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Invest Radiol. 2013 Apr;48(4):200-5. doi: 10.1097/RLI.0b013e31827efd14.

In vivo visualization of polymer-based mesh implants using conventional magnetic resonance imaging and positive-contrast susceptibility imaging.

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Department of Radiology, RWTH Aachen University Hospital, Aachen, Germany.



Polymer-based textile meshes for abdominal hernia treatment are invisible by conventional imaging methods, including magnetic resonance imaging (MRI). Integration of iron particles in the mesh base material allows MRI visualization of meshes. Positive-contrast susceptibility imaging (PCSI) was implemented to separate susceptibility-induced voids from proton-deficient voids. The purpose of this study was to compare PCSI with conventional gradient echo and turbo spin echo (TSE) sequences for the in vivo assessment of superparamagnetic iron oxide particle-loaded surgical meshes in an animal model.


Iron-loaded polymer meshes were implanted into the abdominal wall of 10 rabbits. At days 1, 30, and 90 after surgery, conventional gradient echo, TSE, and PCSI were performed at 1.5 T in the sagittal and axial planes. Images were scored by 2 radiologists with respect to mesh visibility, delineation of the surrounding tissue, differentiation from other structures, and overall diagnostic use, on a 4-point scale ranging from 1 (insufficient) to 4 (excellent). The results were compared using Wilcoxon signed-rank tests. The mesh shape, possible deformation or fracture, and possible mesh migration were evaluated on the different pulse sequences and compared with the results at surgery and autopsy.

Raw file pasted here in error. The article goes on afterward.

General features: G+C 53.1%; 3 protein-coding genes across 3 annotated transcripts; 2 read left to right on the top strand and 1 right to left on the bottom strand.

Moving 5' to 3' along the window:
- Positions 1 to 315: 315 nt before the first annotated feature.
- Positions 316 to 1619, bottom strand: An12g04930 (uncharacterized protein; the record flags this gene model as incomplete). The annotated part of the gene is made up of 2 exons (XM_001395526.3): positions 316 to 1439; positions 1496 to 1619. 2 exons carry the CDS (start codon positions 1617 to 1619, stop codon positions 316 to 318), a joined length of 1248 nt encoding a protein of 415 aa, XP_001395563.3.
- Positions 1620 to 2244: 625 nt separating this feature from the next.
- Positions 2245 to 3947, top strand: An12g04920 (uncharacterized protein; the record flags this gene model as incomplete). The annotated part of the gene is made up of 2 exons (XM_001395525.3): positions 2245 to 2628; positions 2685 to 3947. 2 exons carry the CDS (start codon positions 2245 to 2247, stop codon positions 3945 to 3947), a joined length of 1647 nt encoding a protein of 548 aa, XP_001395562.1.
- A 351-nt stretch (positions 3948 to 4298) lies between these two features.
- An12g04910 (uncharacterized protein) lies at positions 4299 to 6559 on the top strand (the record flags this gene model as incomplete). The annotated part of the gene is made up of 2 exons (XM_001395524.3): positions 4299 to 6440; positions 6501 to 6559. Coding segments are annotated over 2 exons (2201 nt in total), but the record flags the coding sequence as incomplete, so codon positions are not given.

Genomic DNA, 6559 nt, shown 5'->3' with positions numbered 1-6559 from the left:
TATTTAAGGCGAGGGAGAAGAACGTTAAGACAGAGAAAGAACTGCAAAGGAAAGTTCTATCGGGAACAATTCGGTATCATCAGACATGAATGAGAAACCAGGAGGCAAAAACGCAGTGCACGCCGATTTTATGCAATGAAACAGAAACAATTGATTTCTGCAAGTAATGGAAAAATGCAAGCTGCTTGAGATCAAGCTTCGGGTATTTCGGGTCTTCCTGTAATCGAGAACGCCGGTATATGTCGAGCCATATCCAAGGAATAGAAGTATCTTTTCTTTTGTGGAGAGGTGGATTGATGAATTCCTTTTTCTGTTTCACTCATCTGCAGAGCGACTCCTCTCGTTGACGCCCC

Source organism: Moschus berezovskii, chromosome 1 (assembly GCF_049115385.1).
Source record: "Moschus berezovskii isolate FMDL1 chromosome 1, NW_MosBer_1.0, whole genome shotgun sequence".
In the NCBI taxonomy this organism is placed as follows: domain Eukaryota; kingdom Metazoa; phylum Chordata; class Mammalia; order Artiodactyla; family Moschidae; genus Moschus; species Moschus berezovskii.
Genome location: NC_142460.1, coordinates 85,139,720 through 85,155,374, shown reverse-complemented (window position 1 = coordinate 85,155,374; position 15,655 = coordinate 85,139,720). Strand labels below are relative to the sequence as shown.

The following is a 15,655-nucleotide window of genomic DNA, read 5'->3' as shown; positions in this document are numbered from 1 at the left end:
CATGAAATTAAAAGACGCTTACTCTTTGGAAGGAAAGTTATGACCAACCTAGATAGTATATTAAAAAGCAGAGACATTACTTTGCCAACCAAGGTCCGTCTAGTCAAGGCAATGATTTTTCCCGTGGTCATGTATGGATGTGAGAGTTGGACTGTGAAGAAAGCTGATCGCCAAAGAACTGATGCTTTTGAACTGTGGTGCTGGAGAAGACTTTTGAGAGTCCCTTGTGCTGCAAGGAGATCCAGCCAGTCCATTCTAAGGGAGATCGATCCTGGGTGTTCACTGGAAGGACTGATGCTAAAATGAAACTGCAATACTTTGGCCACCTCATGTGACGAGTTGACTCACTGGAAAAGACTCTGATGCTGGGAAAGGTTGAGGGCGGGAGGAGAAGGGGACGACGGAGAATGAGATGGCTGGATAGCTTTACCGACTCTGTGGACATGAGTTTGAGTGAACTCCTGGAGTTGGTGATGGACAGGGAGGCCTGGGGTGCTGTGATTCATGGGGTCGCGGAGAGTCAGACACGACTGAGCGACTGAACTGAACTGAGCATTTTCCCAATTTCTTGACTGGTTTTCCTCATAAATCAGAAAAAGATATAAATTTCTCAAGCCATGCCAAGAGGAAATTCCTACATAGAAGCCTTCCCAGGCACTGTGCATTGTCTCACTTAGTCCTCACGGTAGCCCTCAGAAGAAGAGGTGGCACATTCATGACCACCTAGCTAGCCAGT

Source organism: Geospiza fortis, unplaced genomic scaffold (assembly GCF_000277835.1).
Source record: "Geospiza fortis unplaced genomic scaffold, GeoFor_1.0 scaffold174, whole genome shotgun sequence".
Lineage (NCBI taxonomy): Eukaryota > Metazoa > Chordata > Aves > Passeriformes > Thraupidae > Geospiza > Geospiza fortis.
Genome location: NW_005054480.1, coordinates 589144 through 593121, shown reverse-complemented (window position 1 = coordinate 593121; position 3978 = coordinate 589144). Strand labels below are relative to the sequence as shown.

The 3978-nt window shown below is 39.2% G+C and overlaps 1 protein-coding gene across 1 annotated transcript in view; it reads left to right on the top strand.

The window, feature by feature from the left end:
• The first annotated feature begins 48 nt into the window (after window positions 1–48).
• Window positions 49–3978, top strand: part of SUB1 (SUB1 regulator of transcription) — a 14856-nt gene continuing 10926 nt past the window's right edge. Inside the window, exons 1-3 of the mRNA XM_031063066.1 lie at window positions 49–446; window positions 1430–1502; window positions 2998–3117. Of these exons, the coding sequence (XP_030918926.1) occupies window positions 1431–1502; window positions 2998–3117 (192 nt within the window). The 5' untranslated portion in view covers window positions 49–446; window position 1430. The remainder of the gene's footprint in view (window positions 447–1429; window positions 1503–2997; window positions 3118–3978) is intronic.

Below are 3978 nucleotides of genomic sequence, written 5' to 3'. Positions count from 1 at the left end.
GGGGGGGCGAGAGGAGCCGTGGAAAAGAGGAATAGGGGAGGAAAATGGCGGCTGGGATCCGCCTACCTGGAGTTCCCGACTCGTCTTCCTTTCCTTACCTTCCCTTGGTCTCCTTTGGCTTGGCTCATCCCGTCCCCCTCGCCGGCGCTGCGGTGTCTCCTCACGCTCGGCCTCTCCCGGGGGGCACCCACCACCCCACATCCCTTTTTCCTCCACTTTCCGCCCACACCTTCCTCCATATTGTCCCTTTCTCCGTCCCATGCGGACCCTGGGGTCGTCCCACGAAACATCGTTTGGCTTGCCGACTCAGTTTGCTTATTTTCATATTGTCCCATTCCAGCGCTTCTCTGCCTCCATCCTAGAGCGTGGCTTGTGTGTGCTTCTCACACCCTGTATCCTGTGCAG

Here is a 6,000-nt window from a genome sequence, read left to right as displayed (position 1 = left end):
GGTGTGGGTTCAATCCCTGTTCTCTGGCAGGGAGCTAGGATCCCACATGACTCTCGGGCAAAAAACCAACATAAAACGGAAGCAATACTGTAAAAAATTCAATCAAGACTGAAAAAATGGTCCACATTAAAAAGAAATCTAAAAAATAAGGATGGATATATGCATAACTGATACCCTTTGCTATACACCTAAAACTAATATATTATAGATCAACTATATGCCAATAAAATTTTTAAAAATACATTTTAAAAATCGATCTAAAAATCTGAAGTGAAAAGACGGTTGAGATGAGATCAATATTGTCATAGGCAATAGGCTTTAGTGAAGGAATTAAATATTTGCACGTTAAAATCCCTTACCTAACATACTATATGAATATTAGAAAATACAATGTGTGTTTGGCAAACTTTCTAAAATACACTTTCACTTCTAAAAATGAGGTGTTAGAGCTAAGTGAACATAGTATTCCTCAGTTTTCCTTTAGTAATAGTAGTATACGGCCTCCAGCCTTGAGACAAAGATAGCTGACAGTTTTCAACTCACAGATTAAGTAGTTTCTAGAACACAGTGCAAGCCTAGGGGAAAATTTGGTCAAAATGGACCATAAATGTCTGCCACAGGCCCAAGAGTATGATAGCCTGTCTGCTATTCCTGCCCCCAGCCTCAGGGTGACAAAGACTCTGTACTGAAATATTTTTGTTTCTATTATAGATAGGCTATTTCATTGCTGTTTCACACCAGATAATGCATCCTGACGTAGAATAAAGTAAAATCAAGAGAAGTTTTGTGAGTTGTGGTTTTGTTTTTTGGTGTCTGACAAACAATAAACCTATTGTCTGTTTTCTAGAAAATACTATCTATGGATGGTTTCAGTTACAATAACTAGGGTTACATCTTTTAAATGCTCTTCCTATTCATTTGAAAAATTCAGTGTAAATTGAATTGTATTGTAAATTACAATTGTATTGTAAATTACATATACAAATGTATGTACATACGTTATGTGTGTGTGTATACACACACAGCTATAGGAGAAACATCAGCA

The iron-loaded meshes appeared as hypointense signal voids on gradient echo sequences, as a hyperintense line on PCSI, and as a very thin dark line on TSE images. In all animals, a precise depiction of the mesh location and its spatial configuration and integrity was possible by MRI and confirmed by surgical and autopsy results. In all 4 categories and at all 3 time points of imaging, image quality scores were significantly higher for gradient echo imaging (range, 3.60-3.80) compared with PCSI (range, 3.12-3.42) and TSE (range, 1.64-1.89). At day 90, the image quality ratings of gradient echo and PCSI were comparable. In 2 cases, the complete delineation of mesh borders was impossible because of signal voids of adjacent anatomical structures, whereas PCSI helped achieve this differentiation.


In this rabbit model of iron-loaded implanted abdominal meshes, standard gradient echo imaging was best suitable to assess implant location, integrity, and configuration. In 2 of 10 animals, PCSI helped achieve a complete delineation of mesh borders.

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